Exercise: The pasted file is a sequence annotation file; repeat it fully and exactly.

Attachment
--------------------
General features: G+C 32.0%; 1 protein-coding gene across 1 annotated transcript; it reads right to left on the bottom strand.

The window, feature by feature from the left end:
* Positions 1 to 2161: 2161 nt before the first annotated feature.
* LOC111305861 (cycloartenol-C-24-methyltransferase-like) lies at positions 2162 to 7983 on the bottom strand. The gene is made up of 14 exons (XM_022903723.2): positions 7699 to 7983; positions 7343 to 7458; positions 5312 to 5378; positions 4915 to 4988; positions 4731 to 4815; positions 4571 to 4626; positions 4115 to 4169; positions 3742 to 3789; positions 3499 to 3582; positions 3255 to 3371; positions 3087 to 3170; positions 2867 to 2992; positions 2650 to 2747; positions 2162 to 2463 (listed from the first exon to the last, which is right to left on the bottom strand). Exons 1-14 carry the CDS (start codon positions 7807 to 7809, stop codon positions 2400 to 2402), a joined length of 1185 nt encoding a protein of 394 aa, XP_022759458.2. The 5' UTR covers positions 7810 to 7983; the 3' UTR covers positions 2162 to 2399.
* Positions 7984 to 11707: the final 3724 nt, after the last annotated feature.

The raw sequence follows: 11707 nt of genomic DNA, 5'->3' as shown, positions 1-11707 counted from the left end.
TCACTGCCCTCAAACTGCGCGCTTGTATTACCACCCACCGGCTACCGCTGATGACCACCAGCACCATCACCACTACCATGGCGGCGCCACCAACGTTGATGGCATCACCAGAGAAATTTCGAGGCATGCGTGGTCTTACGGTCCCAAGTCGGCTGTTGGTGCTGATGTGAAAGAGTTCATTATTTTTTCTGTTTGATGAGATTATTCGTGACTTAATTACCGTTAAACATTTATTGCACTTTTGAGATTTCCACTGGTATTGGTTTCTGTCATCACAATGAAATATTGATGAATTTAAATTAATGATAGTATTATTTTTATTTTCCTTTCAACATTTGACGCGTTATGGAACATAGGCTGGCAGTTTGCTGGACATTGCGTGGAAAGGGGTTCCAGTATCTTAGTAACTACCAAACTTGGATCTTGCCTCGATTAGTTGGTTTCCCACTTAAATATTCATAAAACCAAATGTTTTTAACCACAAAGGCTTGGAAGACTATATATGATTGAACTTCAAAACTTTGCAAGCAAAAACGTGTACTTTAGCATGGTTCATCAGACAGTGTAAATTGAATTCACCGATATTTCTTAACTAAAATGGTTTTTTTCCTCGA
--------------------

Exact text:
General features: G+C 32.0%; 1 protein-coding gene across 1 annotated transcript; it reads right to left on the bottom strand.

The window, feature by feature from the left end:
* Positions 1 to 2161: 2161 nt before the first annotated feature.
* LOC111305861 (cycloartenol-C-24-methyltransferase-like) lies at positions 2162 to 7983 on the bottom strand. The gene is made up of 14 exons (XM_022903723.2): positions 7699 to 7983; positions 7343 to 7458; positions 5312 to 5378; positions 4915 to 4988; positions 4731 to 4815; positions 4571 to 4626; positions 4115 to 4169; positions 3742 to 3789; positions 3499 to 3582; positions 3255 to 3371; positions 3087 to 3170; positions 2867 to 2992; positions 2650 to 2747; positions 2162 to 2463 (listed from the first exon to the last, which is right to left on the bottom strand). Exons 1-14 carry the CDS (start codon positions 7807 to 7809, stop codon positions 2400 to 2402), a joined length of 1185 nt encoding a protein of 394 aa, XP_022759458.2. The 5' UTR covers positions 7810 to 7983; the 3' UTR covers positions 2162 to 2399.
* Positions 7984 to 11707: the final 3724 nt, after the last annotated feature.

The raw sequence follows: 11707 nt of genomic DNA, 5'->3' as shown, positions 1-11707 counted from the left end.
TCACTGCCCTCAAACTGCGCGCTTGTATTACCACCCACCGGCTACCGCTGATGACCACCAGCACCATCACCACTACCATGGCGGCGCCACCAACGTTGATGGCATCACCAGAGAAATTTCGAGGCATGCGTGGTCTTACGGTCCCAAGTCGGCTGTTGGTGCTGATGTGAAAGAGTTCATTATTTTTTCTGTTTGATGAGATTATTCGTGACTTAATTACCGTTAAACATTTATTGCACTTTTGAGATTTCCACTGGTATTGGTTTCTGTCATCACAATGAAATATTGATGAATTTAAATTAATGATAGTATTATTTTTATTTTCCTTTCAACATTTGACGCGTTATGGAACATAGGCTGGCAGTTTGCTGGACATTGCGTGGAAAGGGGTTCCAGTATCTTAGTAACTACCAAACTTGGATCTTGCCTCGATTAGTTGGTTTCCCACTTAAATATTCATAAAACCAAATGTTTTTAACCACAAAGGCTTGGAAGACTATATATGATTGAACTTCAAAACTTTGCAAGCAAAAACGTGTACTTTAGCATGGTTCATCAGACAGTGTAAATTGAATTCACCGATATTTCTTAACTAAAATGGTTTTTTTCCTCGA